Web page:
I took this through the front windshield as we drove toward the Thumb Butte, which was shrouded in fog that morning. We only have patches of snow left at our house- but I would imagine there is still a lot of snow left in this part of town.
Such a fun adventure we had yesterday in Sedona! We drove over in the middle of the afternoon and had a great time wandering around and checking out the galleries and shops at Tlaquepaque Arts & Crafts Village. We enjoyed a fabulous dinner at El Rincon, where, to the amusement of our waitress, I couldn’t resist photographing the reflection of the little white lights on the overhead umbrella on my spoon. Midway through dinner, the flamenco guitar music began!
During dinner, Lonnie was googling best places for sunset photography in Sedona, so we ended up on an overlook on Airport Road. The wind had kicked up, and it was threatening rain, making for dramatic clouds.
After we walked across the road and began setting up, I realized I didn’t have my cable release, so I walked back to the car and lugged my whole camera bag back across the road to where my tripod was set up. Lonnie and Carol were busy photographing the scene while I got set up again. What I didn’t realize was that they were photographing a tornado forming! I continued taking photos of the rocks, oblivious to what they were seeing. Fortunately, I have a few shots at the end of the event- although I didn’t know what I was shooting. It wasn’t until we got home and they started talking about the tornado, that I realized what I had missed! You can check out Carol’s magnificent twister photos at http://infocusdaily.com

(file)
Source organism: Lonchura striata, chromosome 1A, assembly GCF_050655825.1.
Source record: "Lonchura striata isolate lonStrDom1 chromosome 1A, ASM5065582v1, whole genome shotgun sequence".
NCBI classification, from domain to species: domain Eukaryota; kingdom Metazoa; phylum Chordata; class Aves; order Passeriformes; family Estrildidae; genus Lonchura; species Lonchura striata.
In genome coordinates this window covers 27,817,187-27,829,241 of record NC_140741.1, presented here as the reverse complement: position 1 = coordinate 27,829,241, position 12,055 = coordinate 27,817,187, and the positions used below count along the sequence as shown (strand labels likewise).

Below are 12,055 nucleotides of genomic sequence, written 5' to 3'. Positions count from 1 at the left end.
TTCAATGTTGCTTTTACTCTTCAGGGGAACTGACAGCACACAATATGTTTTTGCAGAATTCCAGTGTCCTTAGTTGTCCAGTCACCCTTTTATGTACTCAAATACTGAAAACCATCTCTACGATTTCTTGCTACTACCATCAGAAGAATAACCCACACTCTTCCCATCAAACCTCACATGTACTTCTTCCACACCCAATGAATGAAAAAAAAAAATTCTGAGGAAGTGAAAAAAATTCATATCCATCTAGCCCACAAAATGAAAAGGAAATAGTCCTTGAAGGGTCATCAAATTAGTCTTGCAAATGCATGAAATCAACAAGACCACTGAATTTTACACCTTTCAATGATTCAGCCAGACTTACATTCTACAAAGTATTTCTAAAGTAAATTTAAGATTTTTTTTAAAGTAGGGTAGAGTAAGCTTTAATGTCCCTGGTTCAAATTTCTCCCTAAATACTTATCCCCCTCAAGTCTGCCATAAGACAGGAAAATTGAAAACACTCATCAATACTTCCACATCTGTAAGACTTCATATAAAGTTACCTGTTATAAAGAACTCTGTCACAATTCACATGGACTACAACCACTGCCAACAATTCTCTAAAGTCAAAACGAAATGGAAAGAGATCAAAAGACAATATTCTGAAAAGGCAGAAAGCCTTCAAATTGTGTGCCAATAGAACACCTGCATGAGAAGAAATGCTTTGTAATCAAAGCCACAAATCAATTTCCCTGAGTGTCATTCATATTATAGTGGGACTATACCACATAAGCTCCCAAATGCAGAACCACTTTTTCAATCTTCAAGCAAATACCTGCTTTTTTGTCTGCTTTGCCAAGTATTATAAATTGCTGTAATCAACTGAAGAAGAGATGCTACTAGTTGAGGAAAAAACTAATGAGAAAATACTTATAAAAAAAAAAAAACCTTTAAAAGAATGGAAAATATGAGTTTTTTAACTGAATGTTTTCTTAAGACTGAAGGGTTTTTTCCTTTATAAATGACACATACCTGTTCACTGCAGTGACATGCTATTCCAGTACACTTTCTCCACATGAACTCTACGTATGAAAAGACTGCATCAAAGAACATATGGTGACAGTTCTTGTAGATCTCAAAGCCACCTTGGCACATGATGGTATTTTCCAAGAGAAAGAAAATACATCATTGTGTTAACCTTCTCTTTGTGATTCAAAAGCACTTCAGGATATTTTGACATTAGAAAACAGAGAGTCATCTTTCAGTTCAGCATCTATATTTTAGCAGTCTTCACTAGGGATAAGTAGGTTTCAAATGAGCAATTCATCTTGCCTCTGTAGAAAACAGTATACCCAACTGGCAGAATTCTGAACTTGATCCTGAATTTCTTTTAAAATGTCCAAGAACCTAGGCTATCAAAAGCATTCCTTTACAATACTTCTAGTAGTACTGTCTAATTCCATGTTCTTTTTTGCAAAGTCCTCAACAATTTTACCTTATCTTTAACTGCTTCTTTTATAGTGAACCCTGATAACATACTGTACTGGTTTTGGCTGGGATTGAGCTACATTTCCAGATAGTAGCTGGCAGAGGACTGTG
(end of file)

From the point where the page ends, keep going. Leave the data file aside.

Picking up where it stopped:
Last night’s sky called me outside at sunset. Looking out the window, I saw everything bathed in a warm glow . There were pink and orange clouds, the moon was peeking through wispy clouds, and there was thunder and lightning in the distance. I had my Lensbaby with Edge 80 attached (a very zoomed in focal length for my crop sensor camera), but, knowing how quickly the light changes at this time of day, I didn’t dare stop to change lenses. I have no images that capture the panoramic view of these majestic clouds across the sky. I know, I know- I should have used my iPhone. . .
I still have photos I haven’t posted from Santa Fe! Here are two Lensbaby shots taken during the golden hour of this magnificent building by the square.
First I saw the God-beams. . .
After leaving the plains of Kansas, we drove to Colorado, spending the night at Limon. We decided to get up early-ish (early for us, late for landscape photographers) the next morning to drive to Garden of the Gods in Colorado Springs before heading to Santa Fe. We woke up to overcast skies and got to the park around 9:00 or 9:30. Garden of the Gods is a public park with paved walkways among gorgeous red rock formations. It was relatively uncrowded, probably because it appeared that it would rain at any moment. We were both eager to see the iconic view of Pike’s Peak through the red rocks, but of course, you couldn’t see the mountains because of the clouds. I love the combination of gray clouds and red rocks, but I was really hoping to see Pike’s Peak!
After walking through the park for awhile and monitoring the skies in case we had to make a dash to the car, we finally decided a drive around the park might give us a glimpse of the mountains. We drove around, but all we saw were clouds and red rocks- and more clouds. But as we got out of the car to look at the Balancing Rock, we noticed that the skies were beginning to clear a bit.
Persistence pays off!
We are home now, after a LOOOOONG drive through Kansas, Colorado, and New Mexico and a day off to celebrate my birthday in Santa Fe. There are a lot of photos to go through- especially from Santa Fe, where I tried to take enough photos with my Lensbaby to satisfy the photo essay requirement for the last week of the class (even though I’m not a full participant and won’t be evaluated).
So today, I again celebrate the flat horizons and vast expanses of Kansas with these minimalist shots, both taken with the Edge 80 optic.